Free-radical addition

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Free-radical addition is an addition reaction in organic chemistry involving free radicals.[1] The addition may occur between a radical and a non-radical, or between two radicals.

The basic steps with examples of the free-radical addition (also known as radical chain mechanism) are:

Free-radical reactions depend on a reagent having a (relatively) weak bond, allowing it to homolyse to form radicals (often with heat or light). Reagents without such a weak bond would likely proceed via a different mechanism. An example of an addition reaction involving aryl radicals is the Meerwein arylation.

Addition of mineral acid to an alkene[edit]

To illustrate, consider the alkoxy radical-catalyzed, anti-Markovnikov reaction of hydrogen bromide to an alkene. In this reaction, a catalytic amount of organic peroxide is needed to abstract the acidic proton from HBr and generate the bromine radical, however a full molar equivalent of alkene and acid is required for completion.

Peroxide Free-radical-addition.png

Note that the radical will be on the more substituted carbon. Free-radical addition does not occur with the molecules HCl or HI. Both reactions are extremely endothermic and are not chemically favored.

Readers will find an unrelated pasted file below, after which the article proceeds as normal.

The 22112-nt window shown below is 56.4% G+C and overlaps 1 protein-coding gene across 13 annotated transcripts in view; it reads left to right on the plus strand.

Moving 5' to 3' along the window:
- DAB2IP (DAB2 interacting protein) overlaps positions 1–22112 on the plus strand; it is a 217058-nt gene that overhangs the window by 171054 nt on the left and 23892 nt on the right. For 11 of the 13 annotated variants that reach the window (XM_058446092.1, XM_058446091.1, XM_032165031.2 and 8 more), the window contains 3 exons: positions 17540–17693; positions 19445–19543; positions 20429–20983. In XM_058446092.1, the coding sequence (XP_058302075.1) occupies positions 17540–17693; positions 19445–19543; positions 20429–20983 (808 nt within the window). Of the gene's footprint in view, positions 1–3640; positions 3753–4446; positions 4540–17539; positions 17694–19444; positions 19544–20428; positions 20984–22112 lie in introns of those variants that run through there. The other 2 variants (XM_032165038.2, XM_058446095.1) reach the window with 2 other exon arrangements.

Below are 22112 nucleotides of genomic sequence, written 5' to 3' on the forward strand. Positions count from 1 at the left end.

Self-terminating oxidative radical cyclizations[edit]

In one specific type of radical addition called self-terminating oxidative radical cyclization, alkynes are oxidized to ketones with intramolecular radical cyclization and the radical species are inorganic rather than carbon based. This type of reaction is self-terminating because propagating is not possible and the initiator is used in stoichiometric amounts.[2]

As an example a nitrate radical is generated by photolysis of CAN which reacts with an alkyne to generate first a very reactive vinyl radical and then via a 1,5-hydrogen atom transfer (HAT) and 5-exo-trig ring-closure a ketyl radical. The ketyl dislodges a nitrite radical which is not reactive enough for propagation and the ketone is formed.

Self-terminating radical cyclization

The radical species in effect is a single oxygen atom synthon. Other inorganic radical that show this type of reactivity are sulfate radical ions (from ammonium persulfate) and hydroxyl radicals.

See also[edit]

References[edit]

  1. ^ L.G. Wade's Organic Chemistry 5th Ed. (p 319) – Mechanism supplements original.
  2. ^ Self-Terminating, Oxidative Radical Cyclizations Tim Dreessen, Christian Jargstorff, Lars Lietzau, Christian Plath, Arne Stademann and Uta Wille Molecules 2004, 9, 480–497 Online article